Annual breeding success for waders was calculated as the proportion of pairs of each species in each plot-year that fledged young. It was not possible to monitor breeding success of snipe owing to their cryptic nature at all stages of the breeding cycle. Of the 28 plot-years between 2000 and 2007 (excluding 2001), breeding success data were available in 28, 26 and 24 plot-years for curlew, golden plover and lapwing respectively (missing data were plot-years when no breeding pairs were found).

Breeding success of passerine and gamebird species

Meadow pipit and skylark nests were found when incubating or brooding adults were inadvertently flushed whilst undertaking other fieldwork. The position of nests was marked inconspicuously using sheep’s wool attached to vegetation. To minimize disturbance, nests were revisited either 8 days after first finding if nests contained eggs or 5 days if with chicks, and subsequently every 5 days. Too few skylark nests were found to allow meaningful analysis (mean 1·6 nests per plot-year, with zero nests in 6 plot-years). To account for the duration of time that nests were under observation the Mayfield (1975) method was used following Aebischer (1999). There were no differences in daily survival rates between the incubation and nestling periods, so data from both periods were combined to estimate the probability of breeding attempts surviving from egg-laying to fledging. Pointing dogs were used from mid-July to mid-August to monitor annual breeding success (young to adult ratio) of red grouse (Jenkins, Watson & Miller 1963).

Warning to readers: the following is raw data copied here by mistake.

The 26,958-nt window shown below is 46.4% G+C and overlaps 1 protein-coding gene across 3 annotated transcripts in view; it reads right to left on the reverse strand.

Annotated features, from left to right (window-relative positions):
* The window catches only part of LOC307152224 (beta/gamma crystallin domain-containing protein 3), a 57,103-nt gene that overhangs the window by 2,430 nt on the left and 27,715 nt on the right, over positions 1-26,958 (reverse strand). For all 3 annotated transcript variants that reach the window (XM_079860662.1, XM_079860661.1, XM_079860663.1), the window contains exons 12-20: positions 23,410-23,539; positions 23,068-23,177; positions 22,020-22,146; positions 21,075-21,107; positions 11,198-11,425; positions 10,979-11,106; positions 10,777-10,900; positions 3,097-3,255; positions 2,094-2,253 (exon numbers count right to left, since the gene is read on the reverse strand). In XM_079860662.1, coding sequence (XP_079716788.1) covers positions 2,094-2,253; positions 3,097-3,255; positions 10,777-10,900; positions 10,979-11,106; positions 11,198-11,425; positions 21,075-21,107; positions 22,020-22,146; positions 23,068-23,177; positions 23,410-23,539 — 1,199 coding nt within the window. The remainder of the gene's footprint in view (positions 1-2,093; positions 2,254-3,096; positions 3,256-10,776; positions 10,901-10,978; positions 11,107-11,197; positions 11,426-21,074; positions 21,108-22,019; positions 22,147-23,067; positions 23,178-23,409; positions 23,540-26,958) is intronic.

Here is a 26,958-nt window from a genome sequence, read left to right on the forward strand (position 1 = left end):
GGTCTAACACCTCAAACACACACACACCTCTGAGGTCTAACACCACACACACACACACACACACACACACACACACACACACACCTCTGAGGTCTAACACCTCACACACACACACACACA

Analyses

Within a generalized linear model framework, the experimental design meant that the following structural terms were fitted as fixed effects in all models: plot nested within plot-pair, year and plot-pair × year interaction. The effect of PC was tested by adding treatment to the model. In all cases plot-pair × treatment interactions were tested, but none were significant. Binomial, Poisson or Normal error structures and the canonical link functions were specified as appropriate. The logarithm of transect length, observation time or number of adult red grouse were added as offsets to the Poisson models (Crawley 2002) in the analyses of scats km−1, crows or raptors hour−1 and young to adult ratio for red grouse breeding success respectively. In these analyses, we assumed that any effect of PC would become apparent in the year of treatment, so no lag was considered when PC ceased on plot A in September 2004.